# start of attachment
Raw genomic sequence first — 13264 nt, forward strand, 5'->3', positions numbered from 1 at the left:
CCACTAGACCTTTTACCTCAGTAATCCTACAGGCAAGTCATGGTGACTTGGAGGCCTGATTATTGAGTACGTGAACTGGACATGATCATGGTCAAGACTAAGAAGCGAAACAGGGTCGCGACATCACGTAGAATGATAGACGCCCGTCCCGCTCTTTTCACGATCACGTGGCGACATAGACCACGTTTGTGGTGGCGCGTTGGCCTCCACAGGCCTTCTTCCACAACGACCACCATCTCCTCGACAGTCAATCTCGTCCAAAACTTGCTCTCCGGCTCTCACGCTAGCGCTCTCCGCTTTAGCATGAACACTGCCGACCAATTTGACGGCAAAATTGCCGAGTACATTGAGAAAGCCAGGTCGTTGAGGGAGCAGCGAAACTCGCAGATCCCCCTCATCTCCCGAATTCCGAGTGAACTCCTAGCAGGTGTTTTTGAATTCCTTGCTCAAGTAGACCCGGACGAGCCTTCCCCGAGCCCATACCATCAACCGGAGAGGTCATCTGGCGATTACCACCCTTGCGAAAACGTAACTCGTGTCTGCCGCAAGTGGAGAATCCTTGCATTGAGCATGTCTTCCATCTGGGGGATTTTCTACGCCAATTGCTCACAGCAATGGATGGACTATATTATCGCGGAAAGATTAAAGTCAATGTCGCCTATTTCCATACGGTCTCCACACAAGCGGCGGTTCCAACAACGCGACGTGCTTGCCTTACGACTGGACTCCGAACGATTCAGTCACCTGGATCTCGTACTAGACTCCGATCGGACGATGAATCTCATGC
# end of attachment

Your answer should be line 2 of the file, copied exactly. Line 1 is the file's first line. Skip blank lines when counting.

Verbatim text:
CCACTAGACCTTTTACCTCAGTAATCCTACAGGCAAGTCATGGTGACTTGGAGGCCTGATTATTGAGTACGTGAACTGGACATGATCATGGTCAAGACTAAGAAGCGAAACAGGGTCGCGACATCACGTAGAATGATAGACGCCCGTCCCGCTCTTTTCACGATCACGTGGCGACATAGACCACGTTTGTGGTGGCGCGTTGGCCTCCACAGGCCTTCTTCCACAACGACCACCATCTCCTCGACAGTCAATCTCGTCCAAAACTTGCTCTCCGGCTCTCACGCTAGCGCTCTCCGCTTTAGCATGAACACTGCCGACCAATTTGACGGCAAAATTGCCGAGTACATTGAGAAAGCCAGGTCGTTGAGGGAGCAGCGAAACTCGCAGATCCCCCTCATCTCCCGAATTCCGAGTGAACTCCTAGCAGGTGTTTTTGAATTCCTTGCTCAAGTAGACCCGGACGAGCCTTCCCCGAGCCCATACCATCAACCGGAGAGGTCATCTGGCGATTACCACCCTTGCGAAAACGTAACTCGTGTCTGCCGCAAGTGGAGAATCCTTGCATTGAGCATGTCTTCCATCTGGGGGATTTTCTACGCCAATTGCTCACAGCAATGGATGGACTATATTATCGCGGAAAGATTAAAGTCAATGTCGCCTATTTCCATACGGTCTCCACACAAGCGGCGGTTCCAACAACGCGACGTGCTTGCCTTACGACTGGACTCCGAACGATTCAGTCACCTGGATCTCGTACTAGACTCCGATCGGACGATGAATCTCATGC